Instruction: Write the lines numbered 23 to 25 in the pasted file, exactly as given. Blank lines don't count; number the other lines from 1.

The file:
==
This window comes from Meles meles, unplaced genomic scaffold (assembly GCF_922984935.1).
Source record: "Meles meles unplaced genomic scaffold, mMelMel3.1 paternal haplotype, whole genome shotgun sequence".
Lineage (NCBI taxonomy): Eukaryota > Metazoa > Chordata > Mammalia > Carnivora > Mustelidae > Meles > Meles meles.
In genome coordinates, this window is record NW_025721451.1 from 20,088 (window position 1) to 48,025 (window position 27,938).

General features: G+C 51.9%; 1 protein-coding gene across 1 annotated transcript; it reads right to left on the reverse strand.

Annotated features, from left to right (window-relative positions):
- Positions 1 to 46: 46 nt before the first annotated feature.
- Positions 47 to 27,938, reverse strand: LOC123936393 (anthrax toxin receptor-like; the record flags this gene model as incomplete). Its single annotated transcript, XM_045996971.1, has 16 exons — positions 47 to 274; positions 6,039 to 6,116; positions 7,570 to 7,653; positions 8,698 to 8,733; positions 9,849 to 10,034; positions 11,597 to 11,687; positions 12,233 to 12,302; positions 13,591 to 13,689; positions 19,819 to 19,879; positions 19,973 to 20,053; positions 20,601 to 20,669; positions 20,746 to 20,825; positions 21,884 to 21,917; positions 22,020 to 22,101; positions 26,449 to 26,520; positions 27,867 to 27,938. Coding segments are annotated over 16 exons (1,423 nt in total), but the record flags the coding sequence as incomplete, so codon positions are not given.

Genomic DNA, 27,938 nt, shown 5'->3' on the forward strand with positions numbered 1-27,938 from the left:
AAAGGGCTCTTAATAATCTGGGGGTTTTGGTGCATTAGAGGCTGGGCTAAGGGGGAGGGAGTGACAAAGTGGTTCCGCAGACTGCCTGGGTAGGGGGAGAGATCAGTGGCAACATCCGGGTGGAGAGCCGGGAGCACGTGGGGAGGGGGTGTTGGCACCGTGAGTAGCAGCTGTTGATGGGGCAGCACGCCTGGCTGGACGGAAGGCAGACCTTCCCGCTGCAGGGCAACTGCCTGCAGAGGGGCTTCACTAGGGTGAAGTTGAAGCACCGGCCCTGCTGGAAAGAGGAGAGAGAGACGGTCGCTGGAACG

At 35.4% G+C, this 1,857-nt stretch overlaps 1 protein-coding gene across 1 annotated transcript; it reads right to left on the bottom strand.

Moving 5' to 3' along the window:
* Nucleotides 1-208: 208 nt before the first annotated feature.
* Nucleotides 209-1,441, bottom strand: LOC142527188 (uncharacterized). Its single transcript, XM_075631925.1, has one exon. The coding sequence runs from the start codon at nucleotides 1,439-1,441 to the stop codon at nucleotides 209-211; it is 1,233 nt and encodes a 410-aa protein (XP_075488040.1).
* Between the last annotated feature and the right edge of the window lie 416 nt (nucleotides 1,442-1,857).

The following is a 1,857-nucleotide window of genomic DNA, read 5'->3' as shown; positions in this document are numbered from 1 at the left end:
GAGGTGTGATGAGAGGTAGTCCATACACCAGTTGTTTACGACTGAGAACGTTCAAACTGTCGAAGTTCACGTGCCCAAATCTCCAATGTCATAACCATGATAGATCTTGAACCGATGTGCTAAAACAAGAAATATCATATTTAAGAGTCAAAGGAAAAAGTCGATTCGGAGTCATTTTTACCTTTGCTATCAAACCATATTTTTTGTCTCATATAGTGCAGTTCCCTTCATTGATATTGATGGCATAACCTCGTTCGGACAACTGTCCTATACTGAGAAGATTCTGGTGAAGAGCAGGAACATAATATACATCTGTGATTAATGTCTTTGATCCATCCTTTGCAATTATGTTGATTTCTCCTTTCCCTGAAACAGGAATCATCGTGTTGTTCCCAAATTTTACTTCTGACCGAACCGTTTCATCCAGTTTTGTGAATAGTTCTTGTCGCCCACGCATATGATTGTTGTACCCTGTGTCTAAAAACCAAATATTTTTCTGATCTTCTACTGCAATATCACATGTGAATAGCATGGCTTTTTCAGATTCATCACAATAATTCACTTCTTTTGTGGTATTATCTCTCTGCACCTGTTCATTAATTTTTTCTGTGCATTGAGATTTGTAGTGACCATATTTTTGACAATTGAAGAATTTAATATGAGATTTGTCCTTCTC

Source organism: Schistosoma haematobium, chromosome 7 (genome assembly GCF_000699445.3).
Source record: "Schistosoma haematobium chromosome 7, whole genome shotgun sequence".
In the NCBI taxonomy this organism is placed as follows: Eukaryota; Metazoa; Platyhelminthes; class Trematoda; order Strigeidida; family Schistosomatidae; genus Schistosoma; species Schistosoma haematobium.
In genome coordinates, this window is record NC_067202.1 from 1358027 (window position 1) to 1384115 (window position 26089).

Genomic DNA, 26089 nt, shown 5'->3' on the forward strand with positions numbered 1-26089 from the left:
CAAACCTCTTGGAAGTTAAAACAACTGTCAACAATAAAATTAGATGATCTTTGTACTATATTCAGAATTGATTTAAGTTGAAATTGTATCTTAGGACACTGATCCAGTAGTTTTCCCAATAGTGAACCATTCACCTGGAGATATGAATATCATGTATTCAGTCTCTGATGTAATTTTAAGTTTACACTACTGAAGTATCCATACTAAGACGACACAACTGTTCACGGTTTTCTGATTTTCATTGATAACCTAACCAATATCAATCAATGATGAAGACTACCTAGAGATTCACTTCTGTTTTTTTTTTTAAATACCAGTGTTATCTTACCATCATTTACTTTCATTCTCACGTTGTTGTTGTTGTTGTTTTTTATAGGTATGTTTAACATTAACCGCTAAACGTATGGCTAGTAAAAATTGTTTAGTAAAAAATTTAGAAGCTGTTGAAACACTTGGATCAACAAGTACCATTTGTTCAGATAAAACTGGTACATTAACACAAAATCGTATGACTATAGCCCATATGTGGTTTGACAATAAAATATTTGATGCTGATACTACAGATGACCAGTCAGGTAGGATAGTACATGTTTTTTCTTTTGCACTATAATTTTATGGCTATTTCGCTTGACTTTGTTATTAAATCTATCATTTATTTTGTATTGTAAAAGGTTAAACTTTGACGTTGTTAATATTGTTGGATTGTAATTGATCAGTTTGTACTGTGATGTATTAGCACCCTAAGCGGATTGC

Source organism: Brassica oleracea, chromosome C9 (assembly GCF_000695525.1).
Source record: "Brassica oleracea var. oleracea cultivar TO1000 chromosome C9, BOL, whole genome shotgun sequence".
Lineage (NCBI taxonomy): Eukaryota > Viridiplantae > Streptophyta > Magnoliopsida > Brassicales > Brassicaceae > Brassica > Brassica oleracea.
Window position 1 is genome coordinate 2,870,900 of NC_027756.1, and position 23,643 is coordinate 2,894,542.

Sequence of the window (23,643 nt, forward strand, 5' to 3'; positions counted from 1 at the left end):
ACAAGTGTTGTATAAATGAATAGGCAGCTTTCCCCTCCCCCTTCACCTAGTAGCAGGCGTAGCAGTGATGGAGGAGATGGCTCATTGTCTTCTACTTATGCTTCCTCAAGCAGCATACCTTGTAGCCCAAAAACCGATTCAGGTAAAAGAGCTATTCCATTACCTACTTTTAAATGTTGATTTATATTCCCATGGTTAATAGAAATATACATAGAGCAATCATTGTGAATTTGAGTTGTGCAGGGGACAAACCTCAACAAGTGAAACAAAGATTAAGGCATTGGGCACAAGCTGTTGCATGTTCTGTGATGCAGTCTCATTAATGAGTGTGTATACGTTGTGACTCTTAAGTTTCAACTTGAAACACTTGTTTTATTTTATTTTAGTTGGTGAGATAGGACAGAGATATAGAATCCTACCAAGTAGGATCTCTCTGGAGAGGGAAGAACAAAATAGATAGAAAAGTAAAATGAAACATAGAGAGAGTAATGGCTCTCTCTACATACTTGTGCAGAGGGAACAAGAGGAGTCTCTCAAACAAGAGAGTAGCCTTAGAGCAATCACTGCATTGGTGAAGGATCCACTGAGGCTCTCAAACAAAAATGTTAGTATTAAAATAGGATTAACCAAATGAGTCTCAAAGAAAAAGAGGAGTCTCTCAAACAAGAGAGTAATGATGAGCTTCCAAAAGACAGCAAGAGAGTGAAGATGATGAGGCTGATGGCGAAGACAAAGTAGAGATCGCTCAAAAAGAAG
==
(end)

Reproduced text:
CAAACCTCTTGGAAGTTAAAACAACTGTCAACAATAAAATTAGATGATCTTTGTACTATATTCAGAATTGATTTAAGTTGAAATTGTATCTTAGGACACTGATCCAGTAGTTTTCCCAATAGTGAACCATTCACCTGGAGATATGAATATCATGTATTCAGTCTCTGATGTAATTTTAAGTTTACACTACTGAAGTATCCATACTAAGACGACACAACTGTTCACGGTTTTCTGATTTTCATTGATAACCTAACCAATATCAATCAATGATGAAGACTACCTAGAGATTCACTTCTGTTTTTTTTTTTAAATACCAGTGTTATCTTACCATCATTTACTTTCATTCTCACGTTGTTGTTGTTGTTGTTTTTTATAGGTATGTTTAACATTAACCGCTAAACGTATGGCTAGTAAAAATTGTTTAGTAAAAAATTTAGAAGCTGTTGAAACACTTGGATCAACAAGTACCATTTGTTCAGATAAAACTGGTACATTAACACAAAATCGTATGACTATAGCCCATATGTGGTTTGACAATAAAATATTTGATGCTGATACTACAGATGACCAGTCAGGTAGGATAGTACATGTTTTTTCTTTTGCACTATAATTTTATGGCTATTTCGCTTGACTTTGTTATTAAATCTATCATTTATTTTGTATTGTAAAAGGTTAAACTTTGACGTTGTTAATATTGTTGGATTGTAATTGATCAGTTTGTACTGTGATGTATTAGCACCCTAAGCGGATTGC

Source organism: Brassica oleracea, chromosome C9 (assembly GCF_000695525.1).
Source record: "Brassica oleracea var. oleracea cultivar TO1000 chromosome C9, BOL, whole genome shotgun sequence".